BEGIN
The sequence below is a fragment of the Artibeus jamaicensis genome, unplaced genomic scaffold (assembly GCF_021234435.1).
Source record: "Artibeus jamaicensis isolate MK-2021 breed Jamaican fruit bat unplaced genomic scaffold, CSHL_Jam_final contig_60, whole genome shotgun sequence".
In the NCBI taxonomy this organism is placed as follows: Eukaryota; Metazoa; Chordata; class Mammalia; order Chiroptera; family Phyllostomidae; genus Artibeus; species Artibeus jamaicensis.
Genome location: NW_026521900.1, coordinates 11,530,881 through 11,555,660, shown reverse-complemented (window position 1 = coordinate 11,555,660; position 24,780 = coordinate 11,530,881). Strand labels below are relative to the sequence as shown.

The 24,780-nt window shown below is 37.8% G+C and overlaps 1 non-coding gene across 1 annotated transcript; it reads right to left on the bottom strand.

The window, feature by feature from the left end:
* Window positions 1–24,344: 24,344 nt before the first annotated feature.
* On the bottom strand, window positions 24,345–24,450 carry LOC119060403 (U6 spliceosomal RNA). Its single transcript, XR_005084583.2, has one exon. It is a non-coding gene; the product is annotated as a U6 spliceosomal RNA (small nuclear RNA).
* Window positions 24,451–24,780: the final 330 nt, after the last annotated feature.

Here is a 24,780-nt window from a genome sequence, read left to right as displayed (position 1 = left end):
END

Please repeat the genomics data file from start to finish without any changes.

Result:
The sequence below is a fragment of the Artibeus jamaicensis genome, unplaced genomic scaffold (assembly GCF_021234435.1).
Source record: "Artibeus jamaicensis isolate MK-2021 breed Jamaican fruit bat unplaced genomic scaffold, CSHL_Jam_final contig_60, whole genome shotgun sequence".
In the NCBI taxonomy this organism is placed as follows: Eukaryota; Metazoa; Chordata; class Mammalia; order Chiroptera; family Phyllostomidae; genus Artibeus; species Artibeus jamaicensis.
Genome location: NW_026521900.1, coordinates 11,530,881 through 11,555,660, shown reverse-complemented (window position 1 = coordinate 11,555,660; position 24,780 = coordinate 11,530,881). Strand labels below are relative to the sequence as shown.

The 24,780-nt window shown below is 37.8% G+C and overlaps 1 non-coding gene across 1 annotated transcript; it reads right to left on the bottom strand.

The window, feature by feature from the left end:
* Window positions 1–24,344: 24,344 nt before the first annotated feature.
* On the bottom strand, window positions 24,345–24,450 carry LOC119060403 (U6 spliceosomal RNA). Its single transcript, XR_005084583.2, has one exon. It is a non-coding gene; the product is annotated as a U6 spliceosomal RNA (small nuclear RNA).
* Window positions 24,451–24,780: the final 330 nt, after the last annotated feature.

Here is a 24,780-nt window from a genome sequence, read left to right as displayed (position 1 = left end):